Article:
Bob Woodward's third book about Bush and the war in Iraq, State of Denial, was making news a couple of weeks ago. The headlines were not about Woodward's writing, nor were they about his anonymous sources, they were about Simon & Shuster, the publisher, being 'scooped' by details on the new book being leaked ahead of the company's planned promotional release. The New York Times reported the action, which broke some embargoes.
Simon & Shuster had to move up the release date, allowing bookstores to stock shelves ahead of schedule. The publisher treated the situation as a change in plans and said that bookstores that broke the embargo violated a principle. When is breaking an embargo a serious offense?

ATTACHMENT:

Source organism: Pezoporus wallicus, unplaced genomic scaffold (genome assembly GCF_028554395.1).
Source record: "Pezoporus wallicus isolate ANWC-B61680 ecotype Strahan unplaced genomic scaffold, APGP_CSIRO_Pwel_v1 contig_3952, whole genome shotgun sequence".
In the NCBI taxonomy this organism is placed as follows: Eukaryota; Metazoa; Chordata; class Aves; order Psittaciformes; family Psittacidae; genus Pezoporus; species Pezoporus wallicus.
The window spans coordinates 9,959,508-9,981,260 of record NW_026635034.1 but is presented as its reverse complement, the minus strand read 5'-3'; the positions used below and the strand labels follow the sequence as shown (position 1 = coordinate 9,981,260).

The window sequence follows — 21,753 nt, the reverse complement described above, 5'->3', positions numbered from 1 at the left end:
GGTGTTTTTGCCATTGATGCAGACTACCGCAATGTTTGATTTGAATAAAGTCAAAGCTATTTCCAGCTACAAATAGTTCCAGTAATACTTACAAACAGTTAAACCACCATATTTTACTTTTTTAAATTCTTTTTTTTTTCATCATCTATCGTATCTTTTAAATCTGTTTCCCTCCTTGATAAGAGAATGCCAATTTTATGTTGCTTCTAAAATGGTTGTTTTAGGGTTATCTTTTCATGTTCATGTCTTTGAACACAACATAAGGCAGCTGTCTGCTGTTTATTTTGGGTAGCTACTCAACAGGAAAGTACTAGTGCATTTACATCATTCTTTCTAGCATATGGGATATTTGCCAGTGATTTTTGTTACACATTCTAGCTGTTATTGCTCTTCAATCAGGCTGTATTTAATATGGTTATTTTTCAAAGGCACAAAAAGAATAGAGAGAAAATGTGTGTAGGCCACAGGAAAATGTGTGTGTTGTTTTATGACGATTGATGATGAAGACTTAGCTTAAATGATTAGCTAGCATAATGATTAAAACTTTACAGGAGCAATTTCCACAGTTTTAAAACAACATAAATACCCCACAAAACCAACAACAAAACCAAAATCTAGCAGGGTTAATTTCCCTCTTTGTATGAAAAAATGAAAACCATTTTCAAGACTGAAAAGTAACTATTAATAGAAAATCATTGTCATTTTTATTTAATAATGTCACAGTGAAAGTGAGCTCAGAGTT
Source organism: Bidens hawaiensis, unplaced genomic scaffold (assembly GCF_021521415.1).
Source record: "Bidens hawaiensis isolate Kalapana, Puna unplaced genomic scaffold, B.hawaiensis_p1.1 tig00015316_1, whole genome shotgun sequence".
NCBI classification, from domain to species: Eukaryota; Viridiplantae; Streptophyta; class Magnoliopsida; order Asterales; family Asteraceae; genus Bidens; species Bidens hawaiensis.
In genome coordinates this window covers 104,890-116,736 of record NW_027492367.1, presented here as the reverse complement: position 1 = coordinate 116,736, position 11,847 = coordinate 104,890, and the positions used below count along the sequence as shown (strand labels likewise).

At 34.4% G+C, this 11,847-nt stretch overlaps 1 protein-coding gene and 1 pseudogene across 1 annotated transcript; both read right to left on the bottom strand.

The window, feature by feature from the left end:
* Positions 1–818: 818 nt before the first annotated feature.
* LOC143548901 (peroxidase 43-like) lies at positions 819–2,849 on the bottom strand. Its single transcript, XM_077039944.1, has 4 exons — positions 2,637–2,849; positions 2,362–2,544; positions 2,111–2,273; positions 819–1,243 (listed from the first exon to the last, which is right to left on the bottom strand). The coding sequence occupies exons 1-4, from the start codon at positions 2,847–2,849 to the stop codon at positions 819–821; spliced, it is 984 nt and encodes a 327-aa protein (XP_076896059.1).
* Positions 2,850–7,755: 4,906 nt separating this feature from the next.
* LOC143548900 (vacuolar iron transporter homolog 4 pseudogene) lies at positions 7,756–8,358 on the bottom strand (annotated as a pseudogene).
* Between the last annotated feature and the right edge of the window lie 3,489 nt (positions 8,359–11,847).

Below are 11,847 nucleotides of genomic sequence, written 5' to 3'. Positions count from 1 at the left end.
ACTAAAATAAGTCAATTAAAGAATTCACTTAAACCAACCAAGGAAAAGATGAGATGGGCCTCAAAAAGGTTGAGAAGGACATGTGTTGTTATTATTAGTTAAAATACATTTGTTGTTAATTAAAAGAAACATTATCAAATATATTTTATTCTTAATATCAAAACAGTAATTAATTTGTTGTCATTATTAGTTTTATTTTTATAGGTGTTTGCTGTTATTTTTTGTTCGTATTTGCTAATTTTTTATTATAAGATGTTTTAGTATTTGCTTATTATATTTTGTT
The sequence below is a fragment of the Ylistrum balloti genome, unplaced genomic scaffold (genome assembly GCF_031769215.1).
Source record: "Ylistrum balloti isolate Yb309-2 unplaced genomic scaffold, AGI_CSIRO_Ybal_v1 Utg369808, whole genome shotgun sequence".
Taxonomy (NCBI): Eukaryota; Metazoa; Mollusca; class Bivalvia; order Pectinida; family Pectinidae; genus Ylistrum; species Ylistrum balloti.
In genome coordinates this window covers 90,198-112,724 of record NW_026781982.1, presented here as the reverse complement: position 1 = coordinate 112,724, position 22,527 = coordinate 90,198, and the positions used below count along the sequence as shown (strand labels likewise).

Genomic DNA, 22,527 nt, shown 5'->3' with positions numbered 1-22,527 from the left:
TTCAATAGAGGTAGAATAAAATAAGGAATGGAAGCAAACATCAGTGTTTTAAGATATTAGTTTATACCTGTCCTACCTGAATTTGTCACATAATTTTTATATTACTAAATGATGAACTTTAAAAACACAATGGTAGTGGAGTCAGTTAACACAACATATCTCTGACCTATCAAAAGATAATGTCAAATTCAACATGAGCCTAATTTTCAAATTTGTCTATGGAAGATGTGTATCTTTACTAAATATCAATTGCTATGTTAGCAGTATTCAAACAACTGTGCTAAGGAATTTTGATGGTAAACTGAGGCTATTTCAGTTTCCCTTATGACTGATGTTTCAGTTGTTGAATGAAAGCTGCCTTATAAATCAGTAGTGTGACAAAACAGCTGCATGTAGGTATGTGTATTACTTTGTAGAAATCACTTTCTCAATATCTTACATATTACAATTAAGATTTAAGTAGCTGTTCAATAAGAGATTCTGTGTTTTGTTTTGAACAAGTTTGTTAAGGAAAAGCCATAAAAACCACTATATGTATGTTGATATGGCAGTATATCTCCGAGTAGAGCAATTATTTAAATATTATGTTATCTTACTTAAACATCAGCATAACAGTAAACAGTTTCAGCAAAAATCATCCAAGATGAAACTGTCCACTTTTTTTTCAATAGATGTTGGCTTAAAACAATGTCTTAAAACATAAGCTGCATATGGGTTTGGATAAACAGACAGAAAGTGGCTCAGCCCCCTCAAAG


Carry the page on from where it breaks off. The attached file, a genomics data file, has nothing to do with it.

Controlling information during book roll-outs "doesn't work anymore."
Is rolling with the punches the best we can do? Asks PR News
Could publishers work with influencers -- the traditional media and the bloggers -- to time book releases?
What are your thoughts?
Woodward was in Philadelphia at the World Affairs Council for a public Q&A with Inquirer editor Amanda Bennett.